Never Let Me Go
Never Let Me Go: The Emotions Triggered by Art and Entertainment 12th Grade
In Kazuo Ishiguro’s Never Let Me Go, art is viewed as the extension of one’s soul. Through painting, writing, or any other art form, Hailsham students are able to surpass their identities of clones and express their true selves. The art that students make or find appealing is a reflection of not only their souls, but also their feelings. Most of the world views these students as soulless creatures that are incapable of human emotion; however, the guardians at Hailsham believe that when the students are “reared in humane, cultivated environments, [it is] possible for them to grow up as sensitive […] as any ordinary human being” (261). Thus, the guardians encourage their students to create their own art and be moved by that of others, in order to prove their capacity for experiencing a wide range of human sentiment.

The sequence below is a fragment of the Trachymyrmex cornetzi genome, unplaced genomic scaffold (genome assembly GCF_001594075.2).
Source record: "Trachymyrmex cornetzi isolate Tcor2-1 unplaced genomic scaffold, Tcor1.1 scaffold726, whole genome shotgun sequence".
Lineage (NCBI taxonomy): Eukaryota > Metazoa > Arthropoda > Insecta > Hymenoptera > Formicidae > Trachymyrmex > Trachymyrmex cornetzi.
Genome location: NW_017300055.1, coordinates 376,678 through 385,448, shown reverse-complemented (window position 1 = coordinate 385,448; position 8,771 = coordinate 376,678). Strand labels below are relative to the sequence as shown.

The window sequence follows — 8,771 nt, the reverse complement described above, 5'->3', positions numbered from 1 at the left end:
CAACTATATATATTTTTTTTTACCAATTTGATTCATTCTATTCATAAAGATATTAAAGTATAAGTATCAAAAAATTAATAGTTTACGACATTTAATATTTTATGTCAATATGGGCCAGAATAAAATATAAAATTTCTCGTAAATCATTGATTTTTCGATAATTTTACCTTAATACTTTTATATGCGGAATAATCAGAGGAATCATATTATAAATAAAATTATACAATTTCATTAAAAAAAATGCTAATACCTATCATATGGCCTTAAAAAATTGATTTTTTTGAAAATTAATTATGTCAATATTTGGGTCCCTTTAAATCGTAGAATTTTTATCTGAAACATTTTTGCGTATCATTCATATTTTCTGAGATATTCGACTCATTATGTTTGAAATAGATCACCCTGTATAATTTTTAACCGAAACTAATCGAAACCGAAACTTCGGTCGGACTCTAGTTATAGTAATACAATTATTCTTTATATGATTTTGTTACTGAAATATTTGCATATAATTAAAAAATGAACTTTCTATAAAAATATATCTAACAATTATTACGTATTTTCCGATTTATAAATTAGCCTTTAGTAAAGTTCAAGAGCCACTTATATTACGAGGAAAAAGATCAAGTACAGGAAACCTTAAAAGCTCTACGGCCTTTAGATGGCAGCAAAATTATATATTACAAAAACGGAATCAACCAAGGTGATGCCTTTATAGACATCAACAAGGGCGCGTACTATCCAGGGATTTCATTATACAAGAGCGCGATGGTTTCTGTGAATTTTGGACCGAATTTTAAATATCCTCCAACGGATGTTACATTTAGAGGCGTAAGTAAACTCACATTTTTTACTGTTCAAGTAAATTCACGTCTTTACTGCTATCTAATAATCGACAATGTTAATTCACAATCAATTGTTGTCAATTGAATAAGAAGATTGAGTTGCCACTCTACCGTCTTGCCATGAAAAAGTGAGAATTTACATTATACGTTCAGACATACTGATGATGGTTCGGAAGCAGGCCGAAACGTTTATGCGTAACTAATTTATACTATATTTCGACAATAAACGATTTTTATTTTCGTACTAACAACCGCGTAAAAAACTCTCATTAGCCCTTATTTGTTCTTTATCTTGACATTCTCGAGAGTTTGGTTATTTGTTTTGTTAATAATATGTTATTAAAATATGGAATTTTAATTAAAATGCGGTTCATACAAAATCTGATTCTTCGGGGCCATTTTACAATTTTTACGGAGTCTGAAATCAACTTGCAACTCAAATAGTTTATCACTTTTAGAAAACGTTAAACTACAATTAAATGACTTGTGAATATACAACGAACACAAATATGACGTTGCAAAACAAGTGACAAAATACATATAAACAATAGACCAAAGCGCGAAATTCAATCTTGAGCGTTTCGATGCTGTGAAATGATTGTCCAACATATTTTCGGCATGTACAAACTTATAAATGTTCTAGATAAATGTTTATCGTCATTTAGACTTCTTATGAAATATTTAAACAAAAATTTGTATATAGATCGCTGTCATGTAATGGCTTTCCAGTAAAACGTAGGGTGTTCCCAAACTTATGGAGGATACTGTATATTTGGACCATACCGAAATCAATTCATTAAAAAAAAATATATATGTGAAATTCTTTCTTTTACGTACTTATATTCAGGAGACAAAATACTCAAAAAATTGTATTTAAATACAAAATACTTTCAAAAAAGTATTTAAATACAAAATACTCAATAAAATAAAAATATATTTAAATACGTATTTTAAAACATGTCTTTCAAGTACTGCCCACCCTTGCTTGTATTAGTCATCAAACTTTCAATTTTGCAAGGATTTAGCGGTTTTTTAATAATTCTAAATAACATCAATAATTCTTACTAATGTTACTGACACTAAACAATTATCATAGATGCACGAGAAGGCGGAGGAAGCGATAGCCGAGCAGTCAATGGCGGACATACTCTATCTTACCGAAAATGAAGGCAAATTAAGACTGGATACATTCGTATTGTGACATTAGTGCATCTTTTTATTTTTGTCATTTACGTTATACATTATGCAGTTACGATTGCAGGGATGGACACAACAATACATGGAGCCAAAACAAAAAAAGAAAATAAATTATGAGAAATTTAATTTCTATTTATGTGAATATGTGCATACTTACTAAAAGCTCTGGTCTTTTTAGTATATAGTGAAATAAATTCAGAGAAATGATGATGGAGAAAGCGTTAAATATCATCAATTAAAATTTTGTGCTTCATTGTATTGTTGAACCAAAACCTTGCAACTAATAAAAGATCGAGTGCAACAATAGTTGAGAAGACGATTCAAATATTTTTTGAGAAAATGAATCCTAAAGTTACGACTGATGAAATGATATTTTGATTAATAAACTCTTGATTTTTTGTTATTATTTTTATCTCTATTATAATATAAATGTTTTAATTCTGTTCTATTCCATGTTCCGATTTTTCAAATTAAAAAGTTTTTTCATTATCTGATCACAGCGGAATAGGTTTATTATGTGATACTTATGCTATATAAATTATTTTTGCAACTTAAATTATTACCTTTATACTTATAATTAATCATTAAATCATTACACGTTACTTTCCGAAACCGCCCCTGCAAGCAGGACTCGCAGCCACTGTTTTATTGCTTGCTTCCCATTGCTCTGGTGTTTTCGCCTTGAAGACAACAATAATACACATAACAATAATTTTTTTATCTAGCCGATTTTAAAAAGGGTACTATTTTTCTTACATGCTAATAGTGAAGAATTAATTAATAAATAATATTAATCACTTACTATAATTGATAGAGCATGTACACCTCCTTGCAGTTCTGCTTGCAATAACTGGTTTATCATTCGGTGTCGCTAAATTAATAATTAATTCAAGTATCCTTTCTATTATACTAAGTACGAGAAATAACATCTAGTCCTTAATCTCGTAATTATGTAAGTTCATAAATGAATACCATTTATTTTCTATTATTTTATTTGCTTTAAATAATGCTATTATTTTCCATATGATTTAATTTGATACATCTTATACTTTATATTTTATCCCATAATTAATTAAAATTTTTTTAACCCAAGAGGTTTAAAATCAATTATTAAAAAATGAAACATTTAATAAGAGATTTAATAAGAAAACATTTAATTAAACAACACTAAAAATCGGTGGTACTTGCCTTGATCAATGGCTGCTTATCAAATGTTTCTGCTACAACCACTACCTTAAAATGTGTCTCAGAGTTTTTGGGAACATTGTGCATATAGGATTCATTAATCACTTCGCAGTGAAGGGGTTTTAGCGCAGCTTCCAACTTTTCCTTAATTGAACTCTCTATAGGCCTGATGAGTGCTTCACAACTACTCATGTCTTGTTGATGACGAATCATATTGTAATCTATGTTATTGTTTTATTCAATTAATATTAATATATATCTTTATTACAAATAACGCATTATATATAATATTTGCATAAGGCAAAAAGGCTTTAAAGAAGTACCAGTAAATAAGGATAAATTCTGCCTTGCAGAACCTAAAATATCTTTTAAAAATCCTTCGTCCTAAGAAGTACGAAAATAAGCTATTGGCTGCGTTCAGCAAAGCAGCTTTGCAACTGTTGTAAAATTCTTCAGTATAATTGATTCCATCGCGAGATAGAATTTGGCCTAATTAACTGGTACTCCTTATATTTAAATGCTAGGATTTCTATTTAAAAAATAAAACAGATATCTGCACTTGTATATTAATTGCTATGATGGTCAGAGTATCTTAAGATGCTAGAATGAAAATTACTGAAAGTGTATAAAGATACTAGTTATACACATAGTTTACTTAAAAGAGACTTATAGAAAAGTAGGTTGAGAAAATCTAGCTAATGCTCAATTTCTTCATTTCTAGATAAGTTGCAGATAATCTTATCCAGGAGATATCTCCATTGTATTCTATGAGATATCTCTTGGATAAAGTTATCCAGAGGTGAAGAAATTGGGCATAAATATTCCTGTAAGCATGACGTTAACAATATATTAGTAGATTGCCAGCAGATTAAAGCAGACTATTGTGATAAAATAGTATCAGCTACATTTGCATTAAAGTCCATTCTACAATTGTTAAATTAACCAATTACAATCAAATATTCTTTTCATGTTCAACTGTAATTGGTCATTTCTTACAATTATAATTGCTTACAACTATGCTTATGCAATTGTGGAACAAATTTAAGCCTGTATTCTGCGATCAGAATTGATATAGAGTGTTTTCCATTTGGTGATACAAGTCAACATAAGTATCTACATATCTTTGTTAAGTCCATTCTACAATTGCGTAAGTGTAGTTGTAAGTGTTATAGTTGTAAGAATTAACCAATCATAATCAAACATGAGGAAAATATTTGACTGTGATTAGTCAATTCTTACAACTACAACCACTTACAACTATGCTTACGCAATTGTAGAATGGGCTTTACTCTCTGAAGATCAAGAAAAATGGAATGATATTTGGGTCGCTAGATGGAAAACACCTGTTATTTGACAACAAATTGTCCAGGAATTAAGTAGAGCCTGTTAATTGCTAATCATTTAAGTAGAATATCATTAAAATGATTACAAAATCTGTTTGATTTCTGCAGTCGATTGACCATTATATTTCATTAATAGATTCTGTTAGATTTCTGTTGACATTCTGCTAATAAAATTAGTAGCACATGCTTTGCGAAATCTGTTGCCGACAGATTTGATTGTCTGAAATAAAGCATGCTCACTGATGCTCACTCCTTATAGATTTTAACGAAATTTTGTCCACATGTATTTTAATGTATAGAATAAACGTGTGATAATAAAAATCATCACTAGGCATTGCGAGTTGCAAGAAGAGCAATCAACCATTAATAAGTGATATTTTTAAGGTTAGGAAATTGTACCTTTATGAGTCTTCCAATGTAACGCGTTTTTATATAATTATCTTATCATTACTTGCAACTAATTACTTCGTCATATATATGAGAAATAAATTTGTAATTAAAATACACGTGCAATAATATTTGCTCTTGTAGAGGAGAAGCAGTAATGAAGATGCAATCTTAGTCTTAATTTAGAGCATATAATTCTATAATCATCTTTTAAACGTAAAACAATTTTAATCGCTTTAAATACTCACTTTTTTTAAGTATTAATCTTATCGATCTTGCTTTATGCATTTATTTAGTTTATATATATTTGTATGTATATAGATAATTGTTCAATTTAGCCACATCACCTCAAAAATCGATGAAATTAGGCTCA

However, what is most important in the novel is not that the world acknowledges the souls of these students, but that the reader does. For the reader to truly comprehend the novel’s motifs of what it means to exist, he or she must view Kathy, the novel’s protagonist, and all other clones as “real” people. Rather than simply telling the reader that the students are regular people, Ishiguro vividly demonstrates the...
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